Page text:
Web EDI in context 

From your supplier’s perspective

Once your Web EDI platform has been created your suppliers will be provided with a login to your own tailored portal. Within this portal access rights and alerts can be set as desired.

Incoming messages: The supplier is informed by email when a new message arrives, meaning none are missed. Structured data is presented in a human readable format
and can be downloaded as PDF.

Outgoing messages: Can be semi-automatically created with pre-populated information, based on incoming messages (e.g. turnaround process from order to order response)

Below is a step-by-step example of a typical interaction of a partner and their Web EDI portal:

  • They receive a notification that a purchase order has been received
  • They log on to view the purchase order (with a deep link in the email)
  • It can be downloaded as a PDF and printed
  • A purchase order response is generated
  • A dispatch advice is generated
  • An invoice is generated
  • Once checked, these documents can be sent with a single click

Why supplier experience is important

Although the usability of your Web EDI portal may not seem like a key concern as you won’t be using it yourself, it is important to note that a poor user experience can impact on the quality of the output you get via it from your partners.

The less information your supplier needs to enter, the fewer errors they are likely to make. If your portal is able to streamline the turnaround process by semi-populating key documents automatically for your suppliers, meaning all that is required is for them to check the information and send, there is little chance of errors occuring. In addition, a good system (such as ecosio’s) should enable the customer to determine which fields their suppliers can edit and offer validation to ensure only correctly formatted messages can be transmitted.

The simpler your Web EDI is to learn how to use, the faster new onboardings can be completed, and the happier your suppliers are likely to be with your relationship moving forward.

Admittedly, no matter how user friendly the portal is, Web EDI will never be as smooth as classic EDI for the supplier given the fact that manual data entry is still required to some extent. Therefore, if orders with a certain supplier increase substantially, they may wish to transition to doing traditional EDI to reduce manual effort on their side. As a fully managed service provider, ecosio can handle this transition from start to finish with zero disruption to you and your partners.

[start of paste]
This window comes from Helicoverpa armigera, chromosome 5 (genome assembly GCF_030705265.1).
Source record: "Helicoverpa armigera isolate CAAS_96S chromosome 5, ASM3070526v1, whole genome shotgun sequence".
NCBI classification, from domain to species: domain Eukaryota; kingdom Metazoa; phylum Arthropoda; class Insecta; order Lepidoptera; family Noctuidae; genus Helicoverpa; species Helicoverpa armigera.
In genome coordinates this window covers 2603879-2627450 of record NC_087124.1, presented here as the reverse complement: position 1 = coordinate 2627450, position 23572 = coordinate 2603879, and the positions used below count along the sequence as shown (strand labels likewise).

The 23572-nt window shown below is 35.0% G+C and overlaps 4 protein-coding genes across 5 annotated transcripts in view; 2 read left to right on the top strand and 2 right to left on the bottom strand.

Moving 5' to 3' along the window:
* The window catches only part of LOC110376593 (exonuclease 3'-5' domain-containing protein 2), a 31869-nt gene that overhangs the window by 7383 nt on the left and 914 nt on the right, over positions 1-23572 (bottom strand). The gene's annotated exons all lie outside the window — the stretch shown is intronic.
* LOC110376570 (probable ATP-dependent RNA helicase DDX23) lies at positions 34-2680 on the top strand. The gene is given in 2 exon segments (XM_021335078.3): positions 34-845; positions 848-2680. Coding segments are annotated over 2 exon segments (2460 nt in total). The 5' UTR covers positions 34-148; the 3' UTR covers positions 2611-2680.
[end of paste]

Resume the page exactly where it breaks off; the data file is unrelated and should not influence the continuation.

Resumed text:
Now let’s look at an example of what a good system looks like from a supplier’s perspective…

Example – responding to a purchase order

When an order comes in, the individual can access their portal and select the new order from the overview screen. Users will also receive a notification email containing a direct link to the new order.

Order Overview

When the order in question is clicked on (highlighted in the above image), only the most up-to-date information is displayed (see image below).

Order Detail

Clicking the dropdown menu highlighted in the above image shows a chronological list of order changes and amendments (shown below).

Web EDI Dropdown

Sending the order response simply requires the user to click “New order response”. This then takes them to the below screen where they are able to edit or amend the details if necessary (for example if the supplier needs to confirm delivery of a reduced number of goods) – though this of course requires customer consent first. Once everything has been checked, the user just needs to click the “Send order response” button.

The same simple process applies for both an invoice and a dispatch advice.

Web EDI Order
Once sent, order responses are visible at the bottom of the order detail page. Meanwhile an icon also appears on the order overview screen.

Order Response Icon

Want more information?

This article is based on our white paper “Can Web EDI Really Transform My Supply Chain?”. In this comprehensive white paper we look in detail at what Web EDI is, the challenges of Web EDI systems, how partners are connected, and what makes a good system.

Download your free copy of “Can Web EDI Transform My Supply Chain?”, simply submit your details.

Alternatively, if you have any questions about your particular situation or anything else EDI related, feel free to get in touch! We are always happy to help!